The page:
GIVERNY: by E.V. Day and Kembra Pfahler
By E.V. Day and Kembra Pfahler
March 30th – April 24th, 2012
OPENING Friday, March 30th, 7-9PM
The Hole is proud to announce the exhibition “Giverny,” a collaboration between E.V. Day and Kembra Pfahler opening March 30th. The artists created photographic works in the famous French gardens built and immortalized in paint by Claude Monet, and will be exhibiting them for the first time here on the Bowery.
Playboy.com has generously funded this massive exhibition, for the duration of which the Hole will be transformed into a living, breathing garden—with a lily-padded pond traversed by Monet’s signature green Japanese arched bridge, and scattered with the indigenous plants he is famous for painting. The walls of the exhibition will be printed with the almost claustrophobically green willow trees that surround this historic French site, and your first step into the gallery will be onto grass.
In 2010, E.V. Day was awarded the Munn Artists Residency by the Versailles Foundation, to live on Monet’s famous estate in Giverny, and to be inspired by the gardens. She invited artist Kembra Pfahler to come to Giverny in August—the most fecund, riotous month—to achieve a collaborative project that blends Kembra’s signature performance attire with the lush verdure of the natural setting and E.V.’s signature refracted photography.
Kembra’s attire, or rather the body-painted and bewigged look that is more sculpture than costuming, presents an interesting alien injection into the almost Disneyland-esque, iconic landscape of Giverny. Her anti-naturalist image is in many ways at odds with the natural growths and overflows. But oddly, as we see in their artworks, this is not so aberrant as one might think: the gardens themselves are in many ways a controlled and sculpted landscape, an illusion of chaos, as Monet coordinated the colors of the plants, and had the gardeners clean soot from passing trains off the lily pads every day. The gardens are a national treasure, a historic landmark frozen in time since Monet lived in a small cottage there and meticulously created a huge, living still life to paint from. Paradoxically, every splash of shrubbery is “just so”, each tulip in place, and it is not too far fetched to imagine a gardener spotting a bug cross the path and putting the bug back into its proper place.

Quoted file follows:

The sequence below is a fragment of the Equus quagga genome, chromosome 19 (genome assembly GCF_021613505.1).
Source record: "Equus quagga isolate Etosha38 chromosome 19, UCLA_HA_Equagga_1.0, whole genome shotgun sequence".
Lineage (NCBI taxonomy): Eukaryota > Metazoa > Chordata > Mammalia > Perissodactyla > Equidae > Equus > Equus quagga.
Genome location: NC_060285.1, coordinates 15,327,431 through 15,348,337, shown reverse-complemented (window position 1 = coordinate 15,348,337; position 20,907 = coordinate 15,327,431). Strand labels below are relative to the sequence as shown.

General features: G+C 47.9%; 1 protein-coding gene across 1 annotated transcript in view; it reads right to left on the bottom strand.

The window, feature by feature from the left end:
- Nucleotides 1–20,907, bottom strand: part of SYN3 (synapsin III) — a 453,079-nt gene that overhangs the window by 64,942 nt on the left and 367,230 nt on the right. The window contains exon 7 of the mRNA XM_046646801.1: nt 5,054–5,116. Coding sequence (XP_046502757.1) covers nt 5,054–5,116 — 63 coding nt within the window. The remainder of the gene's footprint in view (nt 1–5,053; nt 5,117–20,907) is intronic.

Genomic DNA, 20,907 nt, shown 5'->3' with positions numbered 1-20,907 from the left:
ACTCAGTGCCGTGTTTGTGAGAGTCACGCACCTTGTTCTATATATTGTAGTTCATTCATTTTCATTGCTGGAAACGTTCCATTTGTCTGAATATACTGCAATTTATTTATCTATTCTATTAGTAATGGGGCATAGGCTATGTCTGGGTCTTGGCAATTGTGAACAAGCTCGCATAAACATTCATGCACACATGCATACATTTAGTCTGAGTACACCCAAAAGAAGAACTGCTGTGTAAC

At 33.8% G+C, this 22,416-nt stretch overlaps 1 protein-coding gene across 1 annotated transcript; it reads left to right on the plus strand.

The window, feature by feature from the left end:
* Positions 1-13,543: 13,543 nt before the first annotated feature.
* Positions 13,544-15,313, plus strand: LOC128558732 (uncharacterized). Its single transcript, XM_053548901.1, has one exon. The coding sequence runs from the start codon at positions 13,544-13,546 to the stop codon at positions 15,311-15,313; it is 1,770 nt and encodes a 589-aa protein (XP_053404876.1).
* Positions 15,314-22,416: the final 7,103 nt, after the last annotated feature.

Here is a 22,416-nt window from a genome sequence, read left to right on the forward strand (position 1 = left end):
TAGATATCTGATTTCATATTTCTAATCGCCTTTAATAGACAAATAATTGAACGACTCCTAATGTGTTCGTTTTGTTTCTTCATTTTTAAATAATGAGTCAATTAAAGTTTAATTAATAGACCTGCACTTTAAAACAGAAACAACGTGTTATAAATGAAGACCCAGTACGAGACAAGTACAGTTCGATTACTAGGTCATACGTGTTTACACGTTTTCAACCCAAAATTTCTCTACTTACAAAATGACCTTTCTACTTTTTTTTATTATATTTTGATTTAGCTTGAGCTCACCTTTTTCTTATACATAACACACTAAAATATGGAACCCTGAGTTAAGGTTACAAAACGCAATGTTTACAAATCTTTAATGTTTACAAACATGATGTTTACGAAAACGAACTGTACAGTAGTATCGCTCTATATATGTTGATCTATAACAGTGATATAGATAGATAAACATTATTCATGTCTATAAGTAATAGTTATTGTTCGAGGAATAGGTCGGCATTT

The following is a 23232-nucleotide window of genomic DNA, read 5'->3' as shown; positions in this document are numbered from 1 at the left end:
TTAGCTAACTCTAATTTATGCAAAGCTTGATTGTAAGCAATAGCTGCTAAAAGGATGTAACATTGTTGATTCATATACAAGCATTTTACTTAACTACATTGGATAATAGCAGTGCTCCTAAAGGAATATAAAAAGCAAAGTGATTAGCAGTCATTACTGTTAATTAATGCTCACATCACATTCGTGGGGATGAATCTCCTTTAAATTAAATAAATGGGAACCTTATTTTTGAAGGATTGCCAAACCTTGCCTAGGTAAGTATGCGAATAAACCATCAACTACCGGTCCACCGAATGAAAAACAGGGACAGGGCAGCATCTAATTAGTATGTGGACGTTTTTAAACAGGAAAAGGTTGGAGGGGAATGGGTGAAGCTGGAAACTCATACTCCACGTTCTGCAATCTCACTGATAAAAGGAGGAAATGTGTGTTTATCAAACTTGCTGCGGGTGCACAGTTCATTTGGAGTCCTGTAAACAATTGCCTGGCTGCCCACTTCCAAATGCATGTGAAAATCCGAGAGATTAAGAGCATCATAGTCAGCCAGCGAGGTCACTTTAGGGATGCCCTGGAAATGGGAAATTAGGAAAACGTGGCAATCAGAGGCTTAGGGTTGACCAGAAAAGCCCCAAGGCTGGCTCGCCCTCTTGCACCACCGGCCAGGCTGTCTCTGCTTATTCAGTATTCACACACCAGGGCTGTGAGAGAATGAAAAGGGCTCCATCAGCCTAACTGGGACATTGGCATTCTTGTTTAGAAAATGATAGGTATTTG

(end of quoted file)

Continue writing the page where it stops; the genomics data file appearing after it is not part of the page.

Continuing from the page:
E.V.’s vision of Giverny sees through the bamboo and willow tendrils to the spectacle behind this art historical monument. She followed the gardeners during their daily duties, which included containing any plants that had begun to outstrip their proper place, replacing the exact species and location of the 100,000+ annuals that die yearly, and beheading flowers. In her career she has explored many themes related to female sexuality and female pleasure, and the poignant metaphor of the pruned and propped-up Mother Nature with the sexual yet terrible figure of Kembra naked is a rich juxtaposition that does not resolve into any fixed viewpoint.